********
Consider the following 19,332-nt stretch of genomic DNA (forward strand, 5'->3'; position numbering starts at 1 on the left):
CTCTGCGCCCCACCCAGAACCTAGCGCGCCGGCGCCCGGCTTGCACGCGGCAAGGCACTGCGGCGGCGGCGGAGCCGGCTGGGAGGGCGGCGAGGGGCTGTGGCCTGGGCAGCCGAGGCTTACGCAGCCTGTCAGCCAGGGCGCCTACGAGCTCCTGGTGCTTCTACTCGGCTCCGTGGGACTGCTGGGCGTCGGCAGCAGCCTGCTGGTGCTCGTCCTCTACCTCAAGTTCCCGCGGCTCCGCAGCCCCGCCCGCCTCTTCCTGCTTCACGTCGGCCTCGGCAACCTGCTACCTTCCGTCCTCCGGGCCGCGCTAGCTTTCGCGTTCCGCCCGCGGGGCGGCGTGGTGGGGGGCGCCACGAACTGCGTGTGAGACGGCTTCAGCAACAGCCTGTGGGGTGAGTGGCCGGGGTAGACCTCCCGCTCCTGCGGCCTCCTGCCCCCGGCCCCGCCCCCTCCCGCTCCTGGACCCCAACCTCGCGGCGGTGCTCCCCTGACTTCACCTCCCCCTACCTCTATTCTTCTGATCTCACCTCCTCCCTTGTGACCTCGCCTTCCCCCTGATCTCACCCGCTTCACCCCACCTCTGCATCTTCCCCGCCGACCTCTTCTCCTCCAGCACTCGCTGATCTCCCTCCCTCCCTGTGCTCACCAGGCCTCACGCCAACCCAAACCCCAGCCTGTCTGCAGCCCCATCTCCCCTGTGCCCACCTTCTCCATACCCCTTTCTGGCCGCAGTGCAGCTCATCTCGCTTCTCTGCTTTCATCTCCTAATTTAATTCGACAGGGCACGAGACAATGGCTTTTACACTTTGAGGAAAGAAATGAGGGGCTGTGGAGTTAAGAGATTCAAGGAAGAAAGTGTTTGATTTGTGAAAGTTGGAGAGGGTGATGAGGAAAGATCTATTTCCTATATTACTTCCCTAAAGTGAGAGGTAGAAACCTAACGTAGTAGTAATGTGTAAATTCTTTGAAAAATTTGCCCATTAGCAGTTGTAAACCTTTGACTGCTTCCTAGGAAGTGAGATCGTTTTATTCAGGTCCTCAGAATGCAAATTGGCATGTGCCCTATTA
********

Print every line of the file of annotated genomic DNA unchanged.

Consider the following 19,332-nt stretch of genomic DNA (forward strand, 5'->3'; position numbering starts at 1 on the left):
CTCTGCGCCCCACCCAGAACCTAGCGCGCCGGCGCCCGGCTTGCACGCGGCAAGGCACTGCGGCGGCGGCGGAGCCGGCTGGGAGGGCGGCGAGGGGCTGTGGCCTGGGCAGCCGAGGCTTACGCAGCCTGTCAGCCAGGGCGCCTACGAGCTCCTGGTGCTTCTACTCGGCTCCGTGGGACTGCTGGGCGTCGGCAGCAGCCTGCTGGTGCTCGTCCTCTACCTCAAGTTCCCGCGGCTCCGCAGCCCCGCCCGCCTCTTCCTGCTTCACGTCGGCCTCGGCAACCTGCTACCTTCCGTCCTCCGGGCCGCGCTAGCTTTCGCGTTCCGCCCGCGGGGCGGCGTGGTGGGGGGCGCCACGAACTGCGTGTGAGACGGCTTCAGCAACAGCCTGTGGGGTGAGTGGCCGGGGTAGACCTCCCGCTCCTGCGGCCTCCTGCCCCCGGCCCCGCCCCCTCCCGCTCCTGGACCCCAACCTCGCGGCGGTGCTCCCCTGACTTCACCTCCCCCTACCTCTATTCTTCTGATCTCACCTCCTCCCTTGTGACCTCGCCTTCCCCCTGATCTCACCCGCTTCACCCCACCTCTGCATCTTCCCCGCCGACCTCTTCTCCTCCAGCACTCGCTGATCTCCCTCCCTCCCTGTGCTCACCAGGCCTCACGCCAACCCAAACCCCAGCCTGTCTGCAGCCCCATCTCCCCTGTGCCCACCTTCTCCATACCCCTTTCTGGCCGCAGTGCAGCTCATCTCGCTTCTCTGCTTTCATCTCCTAATTTAATTCGACAGGGCACGAGACAATGGCTTTTACACTTTGAGGAAAGAAATGAGGGGCTGTGGAGTTAAGAGATTCAAGGAAGAAAGTGTTTGATTTGTGAAAGTTGGAGAGGGTGATGAGGAAAGATCTATTTCCTATATTACTTCCCTAAAGTGAGAGGTAGAAACCTAACGTAGTAGTAATGTGTAAATTCTTTGAAAAATTTGCCCATTAGCAGTTGTAAACCTTTGACTGCTTCCTAGGAAGTGAGATCGTTTTATTCAGGTCCTCAGAATGCAAATTGGCATGTGCCCTATTA